Northern Ireland

Spending on homelessness has tripled since Covid

Housing Executive will spend close to £34m on temporary housing this year, almost three times the amount before Covid

The competition watchdog is probing eight housebuilders over potential anti-competitive behaviour, as it also raised concerns over build quality
Lack of land and a long planning process hindering badly needed social housing new build: Alliance MLA Kellie Armstrong (Yui Mok/PA)

Spending on “firefighting” homelessness has surged, with those charged with providing temporary accommodation needing nearly three times the amount compared to just before the Covid crisis.

Close to £34 million will be spent this financial year on private lets, hotels and hostels for those deemed to be statutory homeless.

More than 4,000 households, including families with over 4,500 children, were listed as living in temporary accommodation in July last year.

Almost half of state school teachers work at a school with children who are homeless or who have become homeless in the past year, a survey has suggested
Children in temporary accommodation face greater educational and health challenges, studies show (Barry Batchelor/PA)

This compares to 2,413 households, and 2,990 children, in January, 2020, just before the pandemic. Latest figures from January to be published next month are expected to be similar to last year.

Children in temporary accommodation, including unsuitable private lets, face greater educational and health challenges, studies show.

The Housing Executive, which has a statutory responsibility to provide accommodation to those in need, will spend approximately £33.5m to the end of March this year, up from £12.6m in 2019/2020. In 2017/2018, the spend was less than £10m.

While individuals and families presenting to the agency has remained steady at 8,000-9,000 households a year, the number accepted as homeless and placed in temporary accommodation has increased significantly, from 2,175 in the six months to the end of 2019 to 5,148 between January and June last year.

”We are spending an absolute fortune on what is firefighting...we are throwing so much money at temporary housing there is not enough to prevent homelessness and provide other support,” said Alliance MLA Kellie Armstrong, vice chair of the All Party Group on Homelessness.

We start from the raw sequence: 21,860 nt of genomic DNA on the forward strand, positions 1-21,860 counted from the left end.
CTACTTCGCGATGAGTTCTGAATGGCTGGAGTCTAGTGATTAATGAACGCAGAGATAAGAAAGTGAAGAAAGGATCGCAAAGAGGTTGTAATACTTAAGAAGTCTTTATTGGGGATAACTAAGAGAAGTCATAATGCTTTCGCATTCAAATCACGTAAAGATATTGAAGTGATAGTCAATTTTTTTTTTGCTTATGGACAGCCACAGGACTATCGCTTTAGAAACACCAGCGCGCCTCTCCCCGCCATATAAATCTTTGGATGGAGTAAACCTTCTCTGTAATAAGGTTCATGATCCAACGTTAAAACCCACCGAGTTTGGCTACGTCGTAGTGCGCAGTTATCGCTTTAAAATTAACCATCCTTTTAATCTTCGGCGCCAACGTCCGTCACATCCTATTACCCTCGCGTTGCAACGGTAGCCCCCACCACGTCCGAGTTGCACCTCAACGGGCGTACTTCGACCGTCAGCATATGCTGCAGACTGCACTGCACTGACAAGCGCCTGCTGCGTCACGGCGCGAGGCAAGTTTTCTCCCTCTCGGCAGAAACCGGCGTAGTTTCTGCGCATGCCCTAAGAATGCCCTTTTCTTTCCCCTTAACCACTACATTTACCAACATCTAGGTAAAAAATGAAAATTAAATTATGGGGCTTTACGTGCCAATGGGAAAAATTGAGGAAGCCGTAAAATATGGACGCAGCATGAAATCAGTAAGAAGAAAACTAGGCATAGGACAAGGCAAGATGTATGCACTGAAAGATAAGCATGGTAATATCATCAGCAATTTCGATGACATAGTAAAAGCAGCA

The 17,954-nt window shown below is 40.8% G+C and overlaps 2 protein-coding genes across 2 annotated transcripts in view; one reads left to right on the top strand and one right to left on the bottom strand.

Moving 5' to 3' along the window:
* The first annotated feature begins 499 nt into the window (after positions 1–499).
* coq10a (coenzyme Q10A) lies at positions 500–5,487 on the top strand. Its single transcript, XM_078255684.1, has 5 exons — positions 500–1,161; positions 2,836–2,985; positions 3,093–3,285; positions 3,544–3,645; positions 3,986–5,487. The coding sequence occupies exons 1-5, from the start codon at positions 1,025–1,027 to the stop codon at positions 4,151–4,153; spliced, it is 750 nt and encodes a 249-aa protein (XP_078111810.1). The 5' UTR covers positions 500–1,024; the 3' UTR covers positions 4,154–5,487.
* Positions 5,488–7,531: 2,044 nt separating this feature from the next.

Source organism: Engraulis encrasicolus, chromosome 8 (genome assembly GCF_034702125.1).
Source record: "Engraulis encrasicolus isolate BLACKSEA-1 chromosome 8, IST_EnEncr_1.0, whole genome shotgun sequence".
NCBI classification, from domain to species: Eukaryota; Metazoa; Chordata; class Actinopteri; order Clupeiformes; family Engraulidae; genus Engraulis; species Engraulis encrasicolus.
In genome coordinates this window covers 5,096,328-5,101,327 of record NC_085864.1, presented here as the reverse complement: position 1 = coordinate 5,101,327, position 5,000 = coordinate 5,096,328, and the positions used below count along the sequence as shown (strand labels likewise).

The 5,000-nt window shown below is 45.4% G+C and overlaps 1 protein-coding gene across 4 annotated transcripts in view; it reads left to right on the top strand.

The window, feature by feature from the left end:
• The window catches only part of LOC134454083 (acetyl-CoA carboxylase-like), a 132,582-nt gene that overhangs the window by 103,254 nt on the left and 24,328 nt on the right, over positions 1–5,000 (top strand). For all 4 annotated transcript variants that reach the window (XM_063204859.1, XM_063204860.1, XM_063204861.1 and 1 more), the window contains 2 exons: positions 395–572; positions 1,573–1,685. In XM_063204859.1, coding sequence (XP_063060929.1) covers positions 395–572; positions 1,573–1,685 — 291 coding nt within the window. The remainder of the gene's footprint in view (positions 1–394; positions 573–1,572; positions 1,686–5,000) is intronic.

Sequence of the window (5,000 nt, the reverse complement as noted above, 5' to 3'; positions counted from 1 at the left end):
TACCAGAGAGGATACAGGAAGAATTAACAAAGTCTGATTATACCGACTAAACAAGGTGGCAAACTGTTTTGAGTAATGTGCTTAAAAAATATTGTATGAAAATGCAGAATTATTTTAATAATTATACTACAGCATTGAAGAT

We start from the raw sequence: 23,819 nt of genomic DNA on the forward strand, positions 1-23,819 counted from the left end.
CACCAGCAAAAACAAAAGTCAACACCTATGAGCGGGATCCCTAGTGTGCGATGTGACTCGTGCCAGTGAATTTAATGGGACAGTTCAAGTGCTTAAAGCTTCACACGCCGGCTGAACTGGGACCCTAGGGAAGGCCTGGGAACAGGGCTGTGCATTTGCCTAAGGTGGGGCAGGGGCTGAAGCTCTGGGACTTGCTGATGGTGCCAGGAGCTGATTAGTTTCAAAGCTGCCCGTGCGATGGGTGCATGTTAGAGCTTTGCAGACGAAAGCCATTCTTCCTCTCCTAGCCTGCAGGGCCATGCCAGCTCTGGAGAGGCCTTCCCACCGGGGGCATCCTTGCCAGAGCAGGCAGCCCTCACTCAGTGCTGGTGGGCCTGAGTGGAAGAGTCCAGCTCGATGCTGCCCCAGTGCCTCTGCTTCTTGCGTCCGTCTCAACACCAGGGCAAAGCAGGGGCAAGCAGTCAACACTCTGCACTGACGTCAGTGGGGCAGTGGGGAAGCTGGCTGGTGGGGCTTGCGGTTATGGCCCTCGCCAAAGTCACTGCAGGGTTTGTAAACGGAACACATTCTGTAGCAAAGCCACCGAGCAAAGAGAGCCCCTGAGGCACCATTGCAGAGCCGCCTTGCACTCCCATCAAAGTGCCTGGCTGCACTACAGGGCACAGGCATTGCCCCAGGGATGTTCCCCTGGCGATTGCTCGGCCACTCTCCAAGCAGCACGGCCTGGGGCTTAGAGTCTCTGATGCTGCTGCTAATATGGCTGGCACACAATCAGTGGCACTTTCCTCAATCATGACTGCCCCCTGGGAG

Alliance assembly member Kellie Armstrong raised the issue of the transfer tests
Alliance MLA Kellie Armstrong

The Strangford representative said the pandemic is a factor in the increased numbers in temporary accommodation and spend, but it “does not fully explain” the broader “housing crisis”.

Ms Armstrong identified several issues, the availability of land, the long planning process and the Housing Executive’s continued right to buy scheme as contributing to the lack of more social housing.

Immigration, including the granting of refugee status to asylum seekers, is not a major contributor to the increased numbers, Ms Armstrong said.

She also noted as an example the Department for Infrastructure is selling its huge Clarence Court headquarters in Belfast city centre on the open market. This could be repurposed for social housing apartments and save money in the longer term, Ms Armstrong said.

Department of Infrastructure sign at Clarence Court, Belfast. (Claudia Savage/PA)
Department of Infrastructure sign at Clarence Court, Belfast. (Claudia Savage/PA)

The response to the pandemic, where accommodation was provided to many regular street sleepers and hostel residents, likely has reduced that population but increased the pressure further on the Housing Executive.

According to the latest housing statistics, more than 46,000 applicants, many with families, are on the social housing waiting list, with nearly 35,000 described as in “housing stress”, which includes living in unaffordable, sub standard or inadequate accommodation.

Exactly 800 new social housing homes were completed in the nine months to December, with just over 1,400 the previous financial year. There was a slump in new builds during the pandemic. Just under 6,000 households were allocated social housing last year.

Victor Blease led the NIHE for nearly 14 years, headquarters pictured
NIHE has statutory responsibility to provide accommodation to those in need of temporary housing

A member of Communities Committee, Ms Armstrong said she, along with others, will be making homelessness, or lack of permanent, suitable housing, a priority during this mandate.

Rising demand for housing and a lack of supply does mean people are having to wait longer for permanent housing, the Housing Executive said.

“It also means that we are having to assist greater numbers of households requiring temporary accommodation,” a spokesperson explained.

“One of the factors behind this greater need is the surge in demand at the onset of the pandemic when there was a breakdown in sharing arrangements.

“While presentation and acceptances have remained relatively consistent the number of households who are statutorily homeless and on the waiting list is increasing.”